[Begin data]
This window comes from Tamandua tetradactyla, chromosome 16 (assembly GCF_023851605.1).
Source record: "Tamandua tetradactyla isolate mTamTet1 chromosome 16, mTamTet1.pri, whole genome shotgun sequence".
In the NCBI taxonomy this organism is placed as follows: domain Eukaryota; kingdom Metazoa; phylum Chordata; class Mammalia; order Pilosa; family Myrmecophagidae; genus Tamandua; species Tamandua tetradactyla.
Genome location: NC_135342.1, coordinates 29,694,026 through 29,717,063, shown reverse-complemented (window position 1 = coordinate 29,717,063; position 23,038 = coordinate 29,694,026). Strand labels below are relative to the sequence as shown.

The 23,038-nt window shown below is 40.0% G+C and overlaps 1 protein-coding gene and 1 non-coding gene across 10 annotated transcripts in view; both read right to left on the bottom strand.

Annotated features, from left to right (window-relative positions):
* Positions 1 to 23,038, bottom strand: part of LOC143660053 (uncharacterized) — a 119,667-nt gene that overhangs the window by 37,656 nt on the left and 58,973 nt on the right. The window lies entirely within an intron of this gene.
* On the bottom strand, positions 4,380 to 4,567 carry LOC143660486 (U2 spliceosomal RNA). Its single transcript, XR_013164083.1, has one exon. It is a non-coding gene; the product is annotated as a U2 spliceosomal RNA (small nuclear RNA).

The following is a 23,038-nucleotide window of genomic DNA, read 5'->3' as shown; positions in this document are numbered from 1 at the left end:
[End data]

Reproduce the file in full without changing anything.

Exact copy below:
This window comes from Tamandua tetradactyla, chromosome 16 (assembly GCF_023851605.1).
Source record: "Tamandua tetradactyla isolate mTamTet1 chromosome 16, mTamTet1.pri, whole genome shotgun sequence".
In the NCBI taxonomy this organism is placed as follows: domain Eukaryota; kingdom Metazoa; phylum Chordata; class Mammalia; order Pilosa; family Myrmecophagidae; genus Tamandua; species Tamandua tetradactyla.
Genome location: NC_135342.1, coordinates 29,694,026 through 29,717,063, shown reverse-complemented (window position 1 = coordinate 29,717,063; position 23,038 = coordinate 29,694,026). Strand labels below are relative to the sequence as shown.

The 23,038-nt window shown below is 40.0% G+C and overlaps 1 protein-coding gene and 1 non-coding gene across 10 annotated transcripts in view; both read right to left on the bottom strand.

Annotated features, from left to right (window-relative positions):
* Positions 1 to 23,038, bottom strand: part of LOC143660053 (uncharacterized) — a 119,667-nt gene that overhangs the window by 37,656 nt on the left and 58,973 nt on the right. The window lies entirely within an intron of this gene.
* On the bottom strand, positions 4,380 to 4,567 carry LOC143660486 (U2 spliceosomal RNA). Its single transcript, XR_013164083.1, has one exon. It is a non-coding gene; the product is annotated as a U2 spliceosomal RNA (small nuclear RNA).

The following is a 23,038-nucleotide window of genomic DNA, read 5'->3' as shown; positions in this document are numbered from 1 at the left end: